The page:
22. 22.
    Jahrling PB, Geisbert TW, Dalgard DW, Johnson ED, Ksiazek TG, Hall WC, Peters CJ (1990) Preliminary report: isolation of Ebola virus from monkeys imported to USA. Lancet 335: 502–505PubMedCrossRefGoogle Scholar
  23. 23.
    Kanesa-Thasan N, Iacono-Connors L, Magill A, Smoak B, Vaughn D, Dubois D, Burrous J, Hoke C (1994) Dengue serotype 2 and 3 in US forces in Somalia. Lancet 343: 678 (1994)Google Scholar
  24. 24.
    Kenyon RH, Niklasson B, Jahrling PB, Geisbert T, Svensson L, Frydén A, Bengtsson M, Foberg U, Peters CJ (1994) Virologic investigation of a case of suspected haemorrhagic fever. Res Virol 145: 397–406PubMedCrossRefGoogle Scholar
  25. 25.
    Krippner R, Hanisch G, Kretschmar H (1990) Denguefieber mit hämorrhagischen Manifestationen nach Thailandaufenthalt. Dtsch Med Wochenschr 115: 858–862PubMedCrossRefGoogle Scholar
  26. 26.
    Le Guenno B, Formentry P, Wyers M, Gounon P, Walker F, Boesch C (1995) Isolation and partial characterisation of a new strain of Ebola. Lancet 345: 1271–1274PubMedCrossRefGoogle Scholar
  27. 27.
    Mahdy MS, Chiang W, McLaughlin B, Derksen K, Truxton BH, Neg K (1989) Lassa fever: the first confirmed case imported into Canada. Can Dis Wkly Rep 15: 193–198PubMedGoogle Scholar
  28. 28.
    Macdonald WBG, Tink AR, Ouvrier RA, Menser MA, de Silva LM, Nairn H, Hawkes RA (1989) Japanese encephalitis after a two-week holiday in Bali. Med J Aust 150: 334–339PubMedGoogle Scholar
  29. 29.
    Morens DM, Sather GE, Gubler DJ, Rammohan M, Woodall JP (1987) Dengue shock syndrome in an American traveler with primary dengue 3 infection. Am J Trop med hyg 36: 424–426PubMedGoogle Scholar
  30. 30.
    Muyembe T, Kipasa M (1995) Ebola haemorrhagic fever in Kitwit, Zaire. Lancet 345: 1448PubMedCrossRefGoogle Scholar
  31. 31.
    Niklasson B, Meegan JM, Bengtsson E (1979) Antibodies to Rift Valley fever virus in Swedish U.N. soldiers in Egypt and the Sinai. Scand J Infect Dis 11: 313–314PubMedGoogle Scholar
  32. 32.
    Patey O, Ollivaud L, Breuil J, Lafaix C (1993) Unusual neurologic manifestations occurring during dengue fever infection. Am J Trop Med Hyg 48: 793–802PubMedGoogle Scholar
  33. 33.
    Schwarz TF, Gilch S, Jäger G (1993) Travel-related Toscana virus infection. Lancet 342: 803–804PubMedCrossRefGoogle Scholar
  34. 34.
    Schwarz TF, Jäger G, Gilch S, Pauli C (1995) Serosurvey and laboratory diagnosis of imported sandfly fever virus, serotype Toscana, infection in Germany. Epidemiol Infect 114:501–510PubMedCrossRefGoogle Scholar
  35. 35.
    Schwarz TF, Gilch S, Jäger G (1995) Aseptic meningitis caused by sandfly fever virus, serotype Toscana. Clin Infect Dis 21: 669–671PubMedCrossRefGoogle Scholar
  36. 36.
    Schwarz TF, Jäger G (1995) Imported dengue virus infections in German tourists. Zbl Bakteriol 282: 533–536CrossRefGoogle Scholar
  37. 37.
    Siegert R, Shu HL, Slenczka W, Peters D, Müller G (1967) Zur Ätiologie einer unbekannten von Affen ausgegangenen Infektionskrankheit. Dtsch Med Wochenschr 92: 2341–2343PubMedCrossRefGoogle Scholar
  38. 38.
    Suleiman MNEH, Muscat-Baron JM, Harries JR, Satti AGO, Platt GS, Bowen ETW, Simpson DIH (1980) Congo/Crimean haemorrhagic fever in Dubai — an outbreak at the Rashid hospital. Lancet II: 939–941CrossRefGoogle Scholar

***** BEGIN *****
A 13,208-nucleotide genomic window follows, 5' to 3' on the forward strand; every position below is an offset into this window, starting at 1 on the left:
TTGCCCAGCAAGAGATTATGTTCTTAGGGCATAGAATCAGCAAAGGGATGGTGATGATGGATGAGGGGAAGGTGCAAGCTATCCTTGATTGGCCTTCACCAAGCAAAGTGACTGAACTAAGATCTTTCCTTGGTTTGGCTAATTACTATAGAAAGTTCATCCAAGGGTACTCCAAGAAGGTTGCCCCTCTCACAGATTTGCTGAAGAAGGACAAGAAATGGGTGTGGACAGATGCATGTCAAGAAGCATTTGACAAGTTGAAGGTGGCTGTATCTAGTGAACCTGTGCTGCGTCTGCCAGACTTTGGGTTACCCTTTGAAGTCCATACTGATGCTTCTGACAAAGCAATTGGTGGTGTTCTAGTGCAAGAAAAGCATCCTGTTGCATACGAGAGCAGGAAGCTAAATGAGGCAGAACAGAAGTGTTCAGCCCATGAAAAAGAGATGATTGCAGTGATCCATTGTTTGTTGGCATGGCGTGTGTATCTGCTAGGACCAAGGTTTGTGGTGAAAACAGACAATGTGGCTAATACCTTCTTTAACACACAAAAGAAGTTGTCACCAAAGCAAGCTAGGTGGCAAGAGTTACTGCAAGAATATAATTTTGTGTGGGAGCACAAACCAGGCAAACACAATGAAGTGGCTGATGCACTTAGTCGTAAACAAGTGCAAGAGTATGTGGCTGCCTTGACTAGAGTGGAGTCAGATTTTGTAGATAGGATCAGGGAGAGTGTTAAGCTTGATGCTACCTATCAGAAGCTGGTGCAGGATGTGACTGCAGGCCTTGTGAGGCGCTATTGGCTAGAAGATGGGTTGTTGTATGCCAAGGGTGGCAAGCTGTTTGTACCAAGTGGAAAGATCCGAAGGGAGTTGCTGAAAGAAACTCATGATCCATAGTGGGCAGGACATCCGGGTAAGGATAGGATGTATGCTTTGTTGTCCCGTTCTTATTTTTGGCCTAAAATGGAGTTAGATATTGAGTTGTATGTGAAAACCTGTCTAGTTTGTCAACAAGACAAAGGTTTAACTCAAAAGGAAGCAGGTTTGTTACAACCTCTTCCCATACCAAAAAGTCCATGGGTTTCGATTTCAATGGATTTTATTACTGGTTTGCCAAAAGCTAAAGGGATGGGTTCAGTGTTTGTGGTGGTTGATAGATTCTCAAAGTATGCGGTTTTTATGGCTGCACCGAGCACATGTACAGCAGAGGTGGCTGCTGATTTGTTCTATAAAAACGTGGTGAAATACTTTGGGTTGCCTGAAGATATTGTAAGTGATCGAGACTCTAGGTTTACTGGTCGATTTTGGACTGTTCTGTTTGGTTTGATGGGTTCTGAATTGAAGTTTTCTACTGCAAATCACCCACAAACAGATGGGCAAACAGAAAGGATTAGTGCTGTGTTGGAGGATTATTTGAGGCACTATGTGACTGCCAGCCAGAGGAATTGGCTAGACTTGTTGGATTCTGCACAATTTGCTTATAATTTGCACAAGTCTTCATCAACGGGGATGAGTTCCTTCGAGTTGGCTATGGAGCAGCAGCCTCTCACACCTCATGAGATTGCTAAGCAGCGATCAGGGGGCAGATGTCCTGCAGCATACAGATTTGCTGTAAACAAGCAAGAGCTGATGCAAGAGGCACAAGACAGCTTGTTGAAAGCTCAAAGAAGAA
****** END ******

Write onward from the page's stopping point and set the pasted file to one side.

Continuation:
39. 39.
    Swanepoel R (1987) Viral haemorrhagic fevers in South Africa: history and national strategy. S Afr J Sci 83: 80–88Google Scholar
  40. 40.
    Van Tongeren HAE (1981) Imported virus diseases in the Netherlands out of tropical areas 1977–1980 (30 months). Tropenmed Parasit 32: 205Google Scholar
  41. 41.
    Vaughn DW, Hoke CH (1992) The epidemiology of Japanese encephalitis: prospects for prevention. Epidemiol Rev 14: 197–221PubMedGoogle Scholar
  42. 42.
    Vögtlin J, Gyr K (1985) Dengue-Fieber als Importkrankheit in der Schweiz. Schweiz Med Wochenschr 115: 1273–1277PubMedGoogle Scholar
  43. 43.
    Wittesjö B, Eitrem R, Niklasson B (1993) Dengue fever among Swedish tourists. Scand J Infect Dis 25: 699–704PubMedCrossRefGoogle Scholar
  44. 44.
    Wittesjö B, Eitrem R, Niklasson B, Vene S, Mangiafico JA (1995) Japanese encephalitis after a 10-day holiday in Bali. Lancet 345: 856PubMedCrossRefGoogle Scholar
  45. 45.
    Woodruff AW, Bowen ET, Platt GS (1978) Viral infections in travellers from tropical Africa. Br Med J I: 956–958Google Scholar
  46. 46.
    World Health Organization (1992) Viral hemorrhagic fever in imported monkeys. Wkly Epidemiol Rep 67: 142Google Scholar
  47. 47.
    World Health Organization (1995) Japanese encephalitis. Wkly Epidemiol Rep 70: 166–167Google Scholar
  48. 48.
    World Health Organization (1995) Ebola haemorrhagic fever. Wkly Epidemiol Rep 70: 241–242Google Scholar
  49. 49.
    Zweighaft RM, Fraser DW, Hattwick MAW, Winkler WG, Jordan WC, Alter M, Wolfe M, Wulff H, Johnson KM (1977) Lassa fever: response to an imported case. N Engl J Med 297: 803–807PubMedCrossRefGoogle Scholar

Copyright information

© Springer-Verlag/Wien 1996

Authors and Affiliations

  • T. F. Schwarz
    • 1
  1. 1.Max von Pettenkofer Institute for Hygiene and Medical MicrobiologyLudwig Maximilians UniversityMunichFederal Republic of Germany

Personalised recommendations